That argument simply won't work. While no cases cited by the litigants or located by this Court have dealt with the specific issue, cases that have applied John Wiley to reasonably comparable situations have rejected the type of analysis proffered by Respondents. For example, Beer, etc., Drivers, et al., Local Union No. 744 v. Metropolitan Distribs., Inc., 763 F.2d 300, 303 (7th Cir. 1985) held that the arbitrators and not the court should decide whether a union's failure to follow the procedural prerequisites to arbitration outlined in a collective bargaining agreement (by setting out the timing requirements for the filing of grievances) should bar the arbitration. In fact, one underlying issue in John Wiley itself was whether the failure to comply with procedural prerequisites was a bar to arbitration. Virtually every case dealing with similar issues has decided that fulfillment of a procedural prerequisite is an issue for the arbitrator (e.g., Beer, etc., Drivers, 763 F.2d at 302 n.2 (collecting cases); Niro, 827 F.2d at 176 (collecting cases)). Even if the specificity requirement of Rule 612(a) were to be read as a procedural prerequisite (something as to which this Court confesses some skepticism), it is plain that whether Claimants have complied with the rule and what effect any arguable noncompliance on their part should have is a question for the arbitrators.
Nor is Respondents' related policy argument persuasive. In that respect they contend that unless this Court orders Claimants to provide additional details in the First Amended Claim, the arbitrators will have insufficient information before them at the hearing because the NYSE Rules do not provide for extensive discovery. Quite apart from whether the NYSE arbitrators really are as helpless as Respondents make them out to be, that is just not this Court's problem. After all, the Arbitration Agreement that Claimants signed is obviously a form agreement put together by Respondents, and it expressly allows Claimants to use the NYSE Rules. It is hard to see why Respondents should now be heard to bemoan what they claim to perceive as inadequacies in the arbitration procedures that they themselves specified.
So much for what Respondents did argue. But to return to the point referred to in n.8--a matter that this Court must resolve even though Respondents did not make it in that form--it is not enough that the general subject matter of the First Amended Claim falls squarely within the Arbitration Agreement because the parties there agreed to arbitrate "any controversy arising out of [Merrill Lynch's] business or this Agreement." It is also essential that Claimants provide enough detail to enable this Court to determine whether the asserted theories of recovery originated within the six-year eligibility period specified in Rule 603, which the law deems a threshold question for decision by this Court. Because that issue is a direct function of Rule 603's terms, this opinion will next examine Respondents' Rule 603 arguments, dealing with the related specificity questions as they come up.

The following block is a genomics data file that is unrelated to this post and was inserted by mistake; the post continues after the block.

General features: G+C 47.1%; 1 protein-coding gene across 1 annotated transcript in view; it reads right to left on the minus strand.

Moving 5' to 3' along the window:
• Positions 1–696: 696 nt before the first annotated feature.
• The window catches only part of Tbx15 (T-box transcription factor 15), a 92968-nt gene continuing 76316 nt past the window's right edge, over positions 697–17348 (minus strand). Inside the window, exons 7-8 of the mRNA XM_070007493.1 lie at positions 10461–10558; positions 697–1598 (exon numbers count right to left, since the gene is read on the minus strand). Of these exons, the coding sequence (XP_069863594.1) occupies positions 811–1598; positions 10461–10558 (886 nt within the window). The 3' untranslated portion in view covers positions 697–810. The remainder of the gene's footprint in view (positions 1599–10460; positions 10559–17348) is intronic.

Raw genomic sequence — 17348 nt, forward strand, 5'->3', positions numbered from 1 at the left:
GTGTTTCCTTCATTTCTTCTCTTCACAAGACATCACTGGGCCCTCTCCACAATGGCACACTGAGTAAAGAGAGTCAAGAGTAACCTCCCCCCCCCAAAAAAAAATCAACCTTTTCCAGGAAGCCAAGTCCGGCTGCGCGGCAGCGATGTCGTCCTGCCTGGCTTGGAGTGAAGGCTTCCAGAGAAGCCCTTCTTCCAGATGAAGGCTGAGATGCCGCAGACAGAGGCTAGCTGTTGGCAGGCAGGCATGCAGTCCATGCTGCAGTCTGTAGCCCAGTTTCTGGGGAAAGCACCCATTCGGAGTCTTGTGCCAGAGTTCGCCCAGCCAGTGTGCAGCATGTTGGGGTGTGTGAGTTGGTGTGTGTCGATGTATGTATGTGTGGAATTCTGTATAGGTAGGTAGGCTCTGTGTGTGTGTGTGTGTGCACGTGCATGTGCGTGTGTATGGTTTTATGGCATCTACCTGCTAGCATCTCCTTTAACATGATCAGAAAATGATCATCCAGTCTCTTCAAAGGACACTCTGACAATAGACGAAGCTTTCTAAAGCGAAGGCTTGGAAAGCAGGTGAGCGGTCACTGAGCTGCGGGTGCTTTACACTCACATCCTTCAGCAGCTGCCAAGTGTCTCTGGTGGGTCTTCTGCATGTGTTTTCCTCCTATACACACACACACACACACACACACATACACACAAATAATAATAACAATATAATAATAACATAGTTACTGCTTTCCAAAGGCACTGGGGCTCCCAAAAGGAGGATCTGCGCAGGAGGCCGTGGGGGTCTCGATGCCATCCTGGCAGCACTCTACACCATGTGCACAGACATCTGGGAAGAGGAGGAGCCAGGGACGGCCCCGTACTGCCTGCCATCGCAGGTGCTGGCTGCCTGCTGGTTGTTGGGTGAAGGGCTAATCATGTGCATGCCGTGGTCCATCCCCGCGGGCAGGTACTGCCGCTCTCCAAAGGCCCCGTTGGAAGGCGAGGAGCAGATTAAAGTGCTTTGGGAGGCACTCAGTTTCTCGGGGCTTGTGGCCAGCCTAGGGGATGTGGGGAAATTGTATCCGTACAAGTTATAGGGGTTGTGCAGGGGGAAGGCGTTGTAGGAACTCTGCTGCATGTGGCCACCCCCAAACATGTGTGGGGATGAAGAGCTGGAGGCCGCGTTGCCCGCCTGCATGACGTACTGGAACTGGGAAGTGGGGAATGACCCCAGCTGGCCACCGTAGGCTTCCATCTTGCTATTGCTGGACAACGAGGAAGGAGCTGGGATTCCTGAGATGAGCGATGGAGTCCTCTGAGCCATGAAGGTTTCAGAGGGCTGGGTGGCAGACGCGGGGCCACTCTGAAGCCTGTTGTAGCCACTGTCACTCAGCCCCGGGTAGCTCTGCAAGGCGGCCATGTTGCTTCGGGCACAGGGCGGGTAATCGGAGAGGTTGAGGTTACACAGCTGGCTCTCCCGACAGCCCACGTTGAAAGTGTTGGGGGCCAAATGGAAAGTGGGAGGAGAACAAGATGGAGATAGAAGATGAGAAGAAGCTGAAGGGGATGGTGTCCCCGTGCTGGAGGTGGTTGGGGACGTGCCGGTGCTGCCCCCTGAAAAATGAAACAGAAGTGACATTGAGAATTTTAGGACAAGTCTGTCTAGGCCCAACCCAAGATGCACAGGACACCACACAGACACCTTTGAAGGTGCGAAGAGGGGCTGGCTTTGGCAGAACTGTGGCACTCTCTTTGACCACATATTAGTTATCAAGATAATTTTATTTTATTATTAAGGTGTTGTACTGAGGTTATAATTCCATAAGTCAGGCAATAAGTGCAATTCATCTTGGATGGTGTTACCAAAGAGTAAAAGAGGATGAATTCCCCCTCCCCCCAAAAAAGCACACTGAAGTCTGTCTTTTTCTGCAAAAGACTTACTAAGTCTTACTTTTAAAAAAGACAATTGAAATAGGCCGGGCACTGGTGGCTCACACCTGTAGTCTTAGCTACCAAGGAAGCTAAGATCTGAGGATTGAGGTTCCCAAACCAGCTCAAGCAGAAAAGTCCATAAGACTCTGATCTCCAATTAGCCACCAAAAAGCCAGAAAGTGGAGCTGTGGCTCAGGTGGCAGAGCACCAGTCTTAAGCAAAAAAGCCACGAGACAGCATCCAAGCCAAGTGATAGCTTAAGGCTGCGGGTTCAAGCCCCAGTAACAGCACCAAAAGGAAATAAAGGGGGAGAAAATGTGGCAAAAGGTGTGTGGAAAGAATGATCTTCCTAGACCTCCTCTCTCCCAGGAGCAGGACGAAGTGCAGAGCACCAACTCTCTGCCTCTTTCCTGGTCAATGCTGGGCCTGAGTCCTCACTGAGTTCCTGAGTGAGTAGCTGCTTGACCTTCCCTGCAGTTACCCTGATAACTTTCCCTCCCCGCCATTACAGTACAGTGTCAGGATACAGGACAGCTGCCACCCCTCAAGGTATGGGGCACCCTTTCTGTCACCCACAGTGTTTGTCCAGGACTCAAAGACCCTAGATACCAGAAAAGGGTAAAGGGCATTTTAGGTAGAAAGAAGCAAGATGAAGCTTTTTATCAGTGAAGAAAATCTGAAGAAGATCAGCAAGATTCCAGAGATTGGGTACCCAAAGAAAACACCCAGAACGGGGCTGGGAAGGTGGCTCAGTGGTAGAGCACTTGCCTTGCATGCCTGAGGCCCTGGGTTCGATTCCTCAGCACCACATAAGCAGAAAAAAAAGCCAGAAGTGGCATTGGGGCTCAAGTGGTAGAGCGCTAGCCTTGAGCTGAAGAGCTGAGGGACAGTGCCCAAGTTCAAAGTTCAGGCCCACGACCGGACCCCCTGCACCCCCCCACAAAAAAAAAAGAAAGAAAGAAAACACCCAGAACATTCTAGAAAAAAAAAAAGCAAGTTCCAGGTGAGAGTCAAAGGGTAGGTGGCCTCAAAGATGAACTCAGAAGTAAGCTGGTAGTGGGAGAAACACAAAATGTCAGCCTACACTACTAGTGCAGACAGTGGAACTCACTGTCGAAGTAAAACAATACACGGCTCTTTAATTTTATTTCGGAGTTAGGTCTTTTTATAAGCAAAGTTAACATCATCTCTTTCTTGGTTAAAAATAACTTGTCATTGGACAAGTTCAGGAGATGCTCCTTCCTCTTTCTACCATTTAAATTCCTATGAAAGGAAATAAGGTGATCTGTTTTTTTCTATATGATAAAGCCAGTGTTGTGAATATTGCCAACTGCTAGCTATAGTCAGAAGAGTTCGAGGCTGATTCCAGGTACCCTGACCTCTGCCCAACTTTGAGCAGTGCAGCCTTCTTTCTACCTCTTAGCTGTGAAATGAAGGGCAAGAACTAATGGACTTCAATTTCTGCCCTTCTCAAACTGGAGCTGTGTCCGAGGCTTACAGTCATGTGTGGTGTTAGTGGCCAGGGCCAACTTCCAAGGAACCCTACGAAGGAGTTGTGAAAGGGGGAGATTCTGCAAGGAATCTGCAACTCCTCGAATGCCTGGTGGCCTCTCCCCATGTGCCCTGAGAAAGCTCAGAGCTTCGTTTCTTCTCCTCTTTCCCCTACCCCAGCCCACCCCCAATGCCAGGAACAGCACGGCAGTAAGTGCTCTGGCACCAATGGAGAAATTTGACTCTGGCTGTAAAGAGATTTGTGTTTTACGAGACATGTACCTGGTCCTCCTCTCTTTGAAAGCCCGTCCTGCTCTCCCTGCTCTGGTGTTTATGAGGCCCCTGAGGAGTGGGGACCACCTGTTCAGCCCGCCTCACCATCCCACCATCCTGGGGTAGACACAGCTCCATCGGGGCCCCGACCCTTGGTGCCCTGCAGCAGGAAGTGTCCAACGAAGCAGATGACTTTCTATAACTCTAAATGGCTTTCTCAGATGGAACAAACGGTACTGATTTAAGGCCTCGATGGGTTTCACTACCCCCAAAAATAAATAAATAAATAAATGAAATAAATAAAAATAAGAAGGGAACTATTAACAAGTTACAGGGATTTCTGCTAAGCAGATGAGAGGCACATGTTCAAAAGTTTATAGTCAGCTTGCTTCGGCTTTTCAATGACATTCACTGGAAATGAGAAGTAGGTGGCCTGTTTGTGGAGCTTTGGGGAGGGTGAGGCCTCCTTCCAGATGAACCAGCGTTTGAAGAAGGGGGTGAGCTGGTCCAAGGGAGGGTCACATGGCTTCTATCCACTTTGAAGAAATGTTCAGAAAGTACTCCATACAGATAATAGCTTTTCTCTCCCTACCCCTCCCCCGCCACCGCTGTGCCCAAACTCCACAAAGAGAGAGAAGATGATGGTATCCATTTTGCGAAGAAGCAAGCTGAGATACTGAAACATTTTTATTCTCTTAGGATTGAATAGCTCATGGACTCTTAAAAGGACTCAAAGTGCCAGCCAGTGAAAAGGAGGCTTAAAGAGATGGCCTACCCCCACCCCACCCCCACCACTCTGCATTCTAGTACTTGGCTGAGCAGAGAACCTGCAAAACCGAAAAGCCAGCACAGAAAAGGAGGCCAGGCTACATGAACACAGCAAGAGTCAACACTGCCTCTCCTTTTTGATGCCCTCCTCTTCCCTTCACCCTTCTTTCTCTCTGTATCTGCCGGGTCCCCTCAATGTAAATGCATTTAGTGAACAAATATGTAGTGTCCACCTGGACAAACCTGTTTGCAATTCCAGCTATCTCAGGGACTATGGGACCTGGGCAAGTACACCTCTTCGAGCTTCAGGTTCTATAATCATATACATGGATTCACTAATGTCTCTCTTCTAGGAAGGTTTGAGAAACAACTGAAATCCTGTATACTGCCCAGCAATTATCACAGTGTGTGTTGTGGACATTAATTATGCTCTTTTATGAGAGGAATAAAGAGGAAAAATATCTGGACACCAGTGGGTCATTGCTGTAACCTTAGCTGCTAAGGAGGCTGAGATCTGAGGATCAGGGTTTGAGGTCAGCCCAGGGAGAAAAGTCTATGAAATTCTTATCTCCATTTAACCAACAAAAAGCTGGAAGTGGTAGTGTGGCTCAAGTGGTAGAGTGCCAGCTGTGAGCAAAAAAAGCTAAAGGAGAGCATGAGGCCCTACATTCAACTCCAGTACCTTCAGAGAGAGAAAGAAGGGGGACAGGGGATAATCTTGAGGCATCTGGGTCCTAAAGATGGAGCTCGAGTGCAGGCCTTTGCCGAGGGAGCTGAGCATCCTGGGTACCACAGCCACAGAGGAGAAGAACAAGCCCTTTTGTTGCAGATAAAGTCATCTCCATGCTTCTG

Rule 603 and the Six-Year Eligibility Requirement
Respondents ask to have all claims based on Claimants' purchase of investments
before October 1986
barred from arbitration because Rule 603 states:
No dispute, claim, or controversy shall be eligible for submission to arbitration under this Code where six (6) years have elapsed from the occurrence or event giving rise to the act or the dispute, claim or controversy. This section shall not extend applicable statutes of limitations, nor shall it apply to any case which is directed to arbitration by a court of competent jurisdiction.
Respondents cite three decisions from our Court of Appeals-- Smith Barney Inc. v. Schell, 53 F.3d 807, 809 (7th Cir. 1995), Edward D. Jones & Co. v. Sorrells, 957 F.2d 509, 512-14 (7th Cir. 1992), and PaineWebber Inc. v. Farnam, 870 F.2d 1286, 1292 (7th Cir. 1989)--for the proposition that Rule 603 is a threshold eligibility requirement to be decided by this Court.
Each of those cases did in fact rule that a party's compliance with a rule substantively equivalent to Rule 603
is an eligibility requirement that must be met in order for a claim to be arbitrable. Less than a year ago Schell firmly reiterated the teaching of Sorrells and Farnam that in this Circuit "whether [Rule 603] bars a claim from submission to the arbitrators is for the court to decide" (53 F.3d at 809, citing Sorrells, 957 F.2d at 514 and adapted to this case). In terms of the John Wiley framework, Rule 603 is a component of the decision on what issues the parties have agreed to arbitrate--a question for the court and not the arbitrators. In so ruling, Schell, 53 F.3d at 809 specifically rejected an argument that Sorrells and Farnam should be overturned because the relevant rule (identical to Rule 603) is procedural in nature and therefore falls on the "arbitrator side" of the line drawn by John Wiley.
Astonishingly, Claimants' first line of attack is to urge this Court either to disregard or to overturn Schell, Sorrells, and Farnam. Claimants attempt to call to their aid the history of the NYSE Rules and the holdings of four other Courts of Appeals that the six-year eligibility requirement poses an issue to be decided by the arbitrators. But that effort violates a principle that is axiomatic even for first-year law students: Given the place that every District Court occupies in the hierarchy of the federal judiciary, it is duty-bound to apply the law as set forth by the Court of Appeals in which the District Court sits. Of course this Court cannot revisit an issue that has expressly been decided not once but three times by our Court of Appeals. Claimants' first argument is rejected summarily.